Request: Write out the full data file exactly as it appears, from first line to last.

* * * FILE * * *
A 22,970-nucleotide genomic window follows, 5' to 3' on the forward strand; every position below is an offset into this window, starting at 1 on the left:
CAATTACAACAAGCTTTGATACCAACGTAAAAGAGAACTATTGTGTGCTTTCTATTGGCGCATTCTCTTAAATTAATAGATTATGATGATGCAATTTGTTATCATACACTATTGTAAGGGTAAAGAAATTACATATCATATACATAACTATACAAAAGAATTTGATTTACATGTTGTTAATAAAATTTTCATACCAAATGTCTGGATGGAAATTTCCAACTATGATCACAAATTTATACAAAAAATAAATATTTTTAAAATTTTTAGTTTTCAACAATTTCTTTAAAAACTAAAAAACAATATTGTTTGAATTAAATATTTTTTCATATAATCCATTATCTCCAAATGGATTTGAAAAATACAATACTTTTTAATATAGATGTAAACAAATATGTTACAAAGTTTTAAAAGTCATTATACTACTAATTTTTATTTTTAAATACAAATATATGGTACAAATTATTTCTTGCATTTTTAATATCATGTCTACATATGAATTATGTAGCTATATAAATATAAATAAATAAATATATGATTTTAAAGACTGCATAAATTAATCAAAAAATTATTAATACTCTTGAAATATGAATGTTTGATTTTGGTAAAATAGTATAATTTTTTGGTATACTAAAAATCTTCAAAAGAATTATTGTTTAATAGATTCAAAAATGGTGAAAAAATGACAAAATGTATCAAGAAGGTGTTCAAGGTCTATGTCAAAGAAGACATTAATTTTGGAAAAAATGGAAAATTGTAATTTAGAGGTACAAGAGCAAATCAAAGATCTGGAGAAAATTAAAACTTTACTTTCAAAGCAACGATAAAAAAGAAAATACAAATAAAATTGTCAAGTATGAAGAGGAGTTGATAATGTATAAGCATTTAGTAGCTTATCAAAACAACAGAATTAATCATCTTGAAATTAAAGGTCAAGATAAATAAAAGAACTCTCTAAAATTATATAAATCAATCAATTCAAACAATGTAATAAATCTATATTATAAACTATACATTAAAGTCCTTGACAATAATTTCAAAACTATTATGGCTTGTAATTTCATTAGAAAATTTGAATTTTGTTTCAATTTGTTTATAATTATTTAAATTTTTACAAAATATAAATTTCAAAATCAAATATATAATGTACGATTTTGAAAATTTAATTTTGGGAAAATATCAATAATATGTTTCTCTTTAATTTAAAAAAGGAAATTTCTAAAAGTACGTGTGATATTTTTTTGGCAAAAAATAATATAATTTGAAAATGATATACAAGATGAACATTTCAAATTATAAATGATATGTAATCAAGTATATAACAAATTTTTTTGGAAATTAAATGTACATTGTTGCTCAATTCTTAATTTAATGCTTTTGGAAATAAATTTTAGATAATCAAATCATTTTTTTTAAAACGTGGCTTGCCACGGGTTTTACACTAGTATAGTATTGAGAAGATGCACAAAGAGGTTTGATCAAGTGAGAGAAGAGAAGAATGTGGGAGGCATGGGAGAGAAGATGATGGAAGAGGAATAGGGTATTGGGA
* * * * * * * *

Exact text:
A 22,970-nucleotide genomic window follows, 5' to 3' on the forward strand; every position below is an offset into this window, starting at 1 on the left:
CAATTACAACAAGCTTTGATACCAACGTAAAAGAGAACTATTGTGTGCTTTCTATTGGCGCATTCTCTTAAATTAATAGATTATGATGATGCAATTTGTTATCATACACTATTGTAAGGGTAAAGAAATTACATATCATATACATAACTATACAAAAGAATTTGATTTACATGTTGTTAATAAAATTTTCATACCAAATGTCTGGATGGAAATTTCCAACTATGATCACAAATTTATACAAAAAATAAATATTTTTAAAATTTTTAGTTTTCAACAATTTCTTTAAAAACTAAAAAACAATATTGTTTGAATTAAATATTTTTTCATATAATCCATTATCTCCAAATGGATTTGAAAAATACAATACTTTTTAATATAGATGTAAACAAATATGTTACAAAGTTTTAAAAGTCATTATACTACTAATTTTTATTTTTAAATACAAATATATGGTACAAATTATTTCTTGCATTTTTAATATCATGTCTACATATGAATTATGTAGCTATATAAATATAAATAAATAAATATATGATTTTAAAGACTGCATAAATTAATCAAAAAATTATTAATACTCTTGAAATATGAATGTTTGATTTTGGTAAAATAGTATAATTTTTTGGTATACTAAAAATCTTCAAAAGAATTATTGTTTAATAGATTCAAAAATGGTGAAAAAATGACAAAATGTATCAAGAAGGTGTTCAAGGTCTATGTCAAAGAAGACATTAATTTTGGAAAAAATGGAAAATTGTAATTTAGAGGTACAAGAGCAAATCAAAGATCTGGAGAAAATTAAAACTTTACTTTCAAAGCAACGATAAAAAAGAAAATACAAATAAAATTGTCAAGTATGAAGAGGAGTTGATAATGTATAAGCATTTAGTAGCTTATCAAAACAACAGAATTAATCATCTTGAAATTAAAGGTCAAGATAAATAAAAGAACTCTCTAAAATTATATAAATCAATCAATTCAAACAATGTAATAAATCTATATTATAAACTATACATTAAAGTCCTTGACAATAATTTCAAAACTATTATGGCTTGTAATTTCATTAGAAAATTTGAATTTTGTTTCAATTTGTTTATAATTATTTAAATTTTTACAAAATATAAATTTCAAAATCAAATATATAATGTACGATTTTGAAAATTTAATTTTGGGAAAATATCAATAATATGTTTCTCTTTAATTTAAAAAAGGAAATTTCTAAAAGTACGTGTGATATTTTTTTGGCAAAAAATAATATAATTTGAAAATGATATACAAGATGAACATTTCAAATTATAAATGATATGTAATCAAGTATATAACAAATTTTTTTGGAAATTAAATGTACATTGTTGCTCAATTCTTAATTTAATGCTTTTGGAAATAAATTTTAGATAATCAAATCATTTTTTTTAAAACGTGGCTTGCCACGGGTTTTACACTAGTATAGTATTGAGAAGATGCACAAAGAGGTTTGATCAAGTGAGAGAAGAGAAGAATGTGGGAGGCATGGGAGAGAAGATGATGGAAGAGGAATAGGGTATTGGGA